OpenStreetMap is at the heart of a broad community of free and open mapping tools and data.

Mapbox is a private company that provides maps for other businesses, but also develops significant open source tools inculding co-developing the iD web editor that is used by openstreemap.org. They developed TileMill, which was a desktop application for designing maps that leveraged Mapnik. It has since been deprecated in favor of a web-based solution named Mapbox Studio.

ESRI has developed ArgGIS Online, which is used by many local governments to maintain and visualize mapping data.

Mapnik is a set of open-source mapping tools that provide the ability to render maps based on mapping data. OpenStreetMap data can be converted into a format that Mapnik can process using osm2pgsql.

planet.openstreetmap.org provides weekly archives of all data, as well as “extracts” of regions around the globe.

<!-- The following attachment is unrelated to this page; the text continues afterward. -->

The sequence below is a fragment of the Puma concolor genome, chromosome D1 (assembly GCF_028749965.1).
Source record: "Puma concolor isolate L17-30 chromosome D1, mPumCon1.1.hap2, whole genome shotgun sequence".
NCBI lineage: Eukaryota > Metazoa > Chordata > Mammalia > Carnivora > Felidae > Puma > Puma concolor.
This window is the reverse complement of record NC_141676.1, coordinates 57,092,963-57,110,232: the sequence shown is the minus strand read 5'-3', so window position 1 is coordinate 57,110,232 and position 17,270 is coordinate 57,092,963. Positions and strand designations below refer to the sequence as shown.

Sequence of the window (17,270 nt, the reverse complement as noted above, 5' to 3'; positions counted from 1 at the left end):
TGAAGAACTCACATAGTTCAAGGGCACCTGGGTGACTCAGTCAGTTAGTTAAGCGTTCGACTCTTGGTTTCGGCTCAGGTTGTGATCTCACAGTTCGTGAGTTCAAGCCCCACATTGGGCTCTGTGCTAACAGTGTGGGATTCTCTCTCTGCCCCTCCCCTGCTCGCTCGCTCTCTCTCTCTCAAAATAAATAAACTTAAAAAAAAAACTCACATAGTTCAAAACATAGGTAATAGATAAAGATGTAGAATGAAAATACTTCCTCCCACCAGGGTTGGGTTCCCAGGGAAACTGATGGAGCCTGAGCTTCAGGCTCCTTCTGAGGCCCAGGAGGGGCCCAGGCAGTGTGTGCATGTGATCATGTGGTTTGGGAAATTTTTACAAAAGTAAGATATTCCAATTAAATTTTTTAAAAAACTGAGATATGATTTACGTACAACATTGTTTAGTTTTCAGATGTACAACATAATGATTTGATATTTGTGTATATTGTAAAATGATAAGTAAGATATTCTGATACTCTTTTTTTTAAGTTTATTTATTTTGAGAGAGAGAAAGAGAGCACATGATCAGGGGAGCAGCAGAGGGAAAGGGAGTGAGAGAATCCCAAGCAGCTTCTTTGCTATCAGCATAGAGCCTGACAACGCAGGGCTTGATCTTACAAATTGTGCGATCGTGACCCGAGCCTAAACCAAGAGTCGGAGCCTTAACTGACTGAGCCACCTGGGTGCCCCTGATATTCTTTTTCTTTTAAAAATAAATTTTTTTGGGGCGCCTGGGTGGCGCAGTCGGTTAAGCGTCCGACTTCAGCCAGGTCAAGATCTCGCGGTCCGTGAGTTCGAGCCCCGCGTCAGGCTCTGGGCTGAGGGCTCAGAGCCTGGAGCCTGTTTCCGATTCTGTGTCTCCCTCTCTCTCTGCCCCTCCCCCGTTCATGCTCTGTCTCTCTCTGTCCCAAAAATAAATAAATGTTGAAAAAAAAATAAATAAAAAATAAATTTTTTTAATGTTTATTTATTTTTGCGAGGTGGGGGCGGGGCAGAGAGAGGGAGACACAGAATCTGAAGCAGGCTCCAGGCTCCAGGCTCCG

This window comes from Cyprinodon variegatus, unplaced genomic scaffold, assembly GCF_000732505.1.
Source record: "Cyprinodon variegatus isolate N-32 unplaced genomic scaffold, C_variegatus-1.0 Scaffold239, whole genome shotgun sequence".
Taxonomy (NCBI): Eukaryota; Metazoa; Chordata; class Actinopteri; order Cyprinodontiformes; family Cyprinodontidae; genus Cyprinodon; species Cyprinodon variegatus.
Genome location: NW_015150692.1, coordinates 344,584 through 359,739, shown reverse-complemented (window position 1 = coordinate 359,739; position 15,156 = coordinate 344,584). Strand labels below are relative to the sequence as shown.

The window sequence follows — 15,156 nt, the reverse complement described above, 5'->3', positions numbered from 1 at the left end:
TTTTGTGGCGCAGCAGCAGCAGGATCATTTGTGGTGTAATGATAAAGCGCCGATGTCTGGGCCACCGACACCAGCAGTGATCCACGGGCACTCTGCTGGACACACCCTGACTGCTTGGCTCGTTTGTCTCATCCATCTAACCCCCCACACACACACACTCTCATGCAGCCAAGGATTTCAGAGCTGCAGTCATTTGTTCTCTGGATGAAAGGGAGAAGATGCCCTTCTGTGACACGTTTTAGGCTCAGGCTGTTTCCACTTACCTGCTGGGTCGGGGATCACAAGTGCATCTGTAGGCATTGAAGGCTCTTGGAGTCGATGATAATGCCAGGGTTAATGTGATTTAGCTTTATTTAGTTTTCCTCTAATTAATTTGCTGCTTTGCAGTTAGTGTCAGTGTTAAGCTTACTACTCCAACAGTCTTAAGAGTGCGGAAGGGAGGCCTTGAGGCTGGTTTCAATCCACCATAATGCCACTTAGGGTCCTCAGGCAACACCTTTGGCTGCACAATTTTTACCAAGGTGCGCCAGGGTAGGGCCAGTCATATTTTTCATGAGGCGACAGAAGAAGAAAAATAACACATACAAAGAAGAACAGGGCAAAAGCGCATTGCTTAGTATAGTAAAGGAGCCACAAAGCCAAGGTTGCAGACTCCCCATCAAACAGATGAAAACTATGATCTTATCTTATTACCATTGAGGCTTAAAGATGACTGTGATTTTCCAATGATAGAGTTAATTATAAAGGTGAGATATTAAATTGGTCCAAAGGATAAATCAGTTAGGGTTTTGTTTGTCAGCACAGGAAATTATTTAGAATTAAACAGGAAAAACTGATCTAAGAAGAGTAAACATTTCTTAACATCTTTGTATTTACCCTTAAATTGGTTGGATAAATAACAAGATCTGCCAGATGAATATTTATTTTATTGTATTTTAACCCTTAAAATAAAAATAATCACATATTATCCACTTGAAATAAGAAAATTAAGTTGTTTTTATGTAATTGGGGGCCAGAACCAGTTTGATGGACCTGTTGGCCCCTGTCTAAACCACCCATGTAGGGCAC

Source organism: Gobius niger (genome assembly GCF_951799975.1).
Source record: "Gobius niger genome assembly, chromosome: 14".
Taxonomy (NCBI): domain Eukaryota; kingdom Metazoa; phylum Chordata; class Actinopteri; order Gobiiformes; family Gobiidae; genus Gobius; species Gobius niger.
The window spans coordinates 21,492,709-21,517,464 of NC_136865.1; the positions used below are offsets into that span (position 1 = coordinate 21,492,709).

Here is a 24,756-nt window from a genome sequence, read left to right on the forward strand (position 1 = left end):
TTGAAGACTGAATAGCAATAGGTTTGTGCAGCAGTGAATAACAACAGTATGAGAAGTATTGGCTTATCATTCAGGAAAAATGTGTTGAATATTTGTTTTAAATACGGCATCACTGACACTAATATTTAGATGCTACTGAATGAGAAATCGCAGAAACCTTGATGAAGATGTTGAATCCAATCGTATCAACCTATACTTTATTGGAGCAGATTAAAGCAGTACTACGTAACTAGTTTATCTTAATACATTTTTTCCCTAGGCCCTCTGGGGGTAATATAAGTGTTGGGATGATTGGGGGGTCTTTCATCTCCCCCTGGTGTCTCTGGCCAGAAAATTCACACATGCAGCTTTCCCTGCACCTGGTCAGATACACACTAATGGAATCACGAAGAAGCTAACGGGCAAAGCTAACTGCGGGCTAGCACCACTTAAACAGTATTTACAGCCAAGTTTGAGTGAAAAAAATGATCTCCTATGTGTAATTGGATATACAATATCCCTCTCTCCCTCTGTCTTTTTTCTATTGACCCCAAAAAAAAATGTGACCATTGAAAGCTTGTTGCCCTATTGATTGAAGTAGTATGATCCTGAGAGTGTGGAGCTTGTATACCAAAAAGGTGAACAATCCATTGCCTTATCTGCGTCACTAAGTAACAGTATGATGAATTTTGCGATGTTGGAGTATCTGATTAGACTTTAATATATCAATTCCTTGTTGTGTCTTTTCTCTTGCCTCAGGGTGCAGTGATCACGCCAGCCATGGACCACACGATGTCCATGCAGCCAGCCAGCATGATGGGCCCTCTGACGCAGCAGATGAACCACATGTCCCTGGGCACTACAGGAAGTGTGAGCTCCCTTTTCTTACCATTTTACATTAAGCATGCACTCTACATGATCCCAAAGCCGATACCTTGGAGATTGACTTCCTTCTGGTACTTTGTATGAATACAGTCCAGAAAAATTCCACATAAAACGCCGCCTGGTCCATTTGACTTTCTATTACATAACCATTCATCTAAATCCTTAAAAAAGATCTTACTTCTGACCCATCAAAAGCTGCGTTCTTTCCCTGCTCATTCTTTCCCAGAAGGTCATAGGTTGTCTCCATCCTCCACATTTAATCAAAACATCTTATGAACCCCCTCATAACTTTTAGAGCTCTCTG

The OpenStreetMap Foundation maintains numerous servers around the globe. These consist of servers that cache tiles at various zoom levels and servers that render those tiles.

Overpass API provides a web API for querying OSM data as well as language to compose queries on their website.

The USGS EarthExplorer is a bit cumbersome to use.

Rendering tiles

Small areas can be downloaded from openstreetmap.org using the “Export” button in the title bar. The data is exported as map.osm in OSM XML format. This is the first step in using JOSM to edit maps. The user initially needs to select an area to download before anything is rendered.

I then installed PostGIS and imported map.osm into the database.

There was a fair amount of confusion because a simple set of scripts has been replaced my more complex infrastructure. The scripts now appear to live in the mapnick-stylesheets repository. This excerpt from the PosGIS in Action textbook documents how to use these deprecated scripts. In contrast to that documentation, the mapnik-stylesheets mirror contained a script named get-coastlines.sh, but unfortunately it could not download all of the required data. The original files are accessible on trac.openstreetmap.org.

So instead, I cloned openstreetmap-carto, which generates Mapnik XML, but then there’s Kosmtik, which appears to wrap all the things. So much software!!!

Displaying data

Maps can be displayed on a website using a Slippy Map with the most common implementation being Leaflet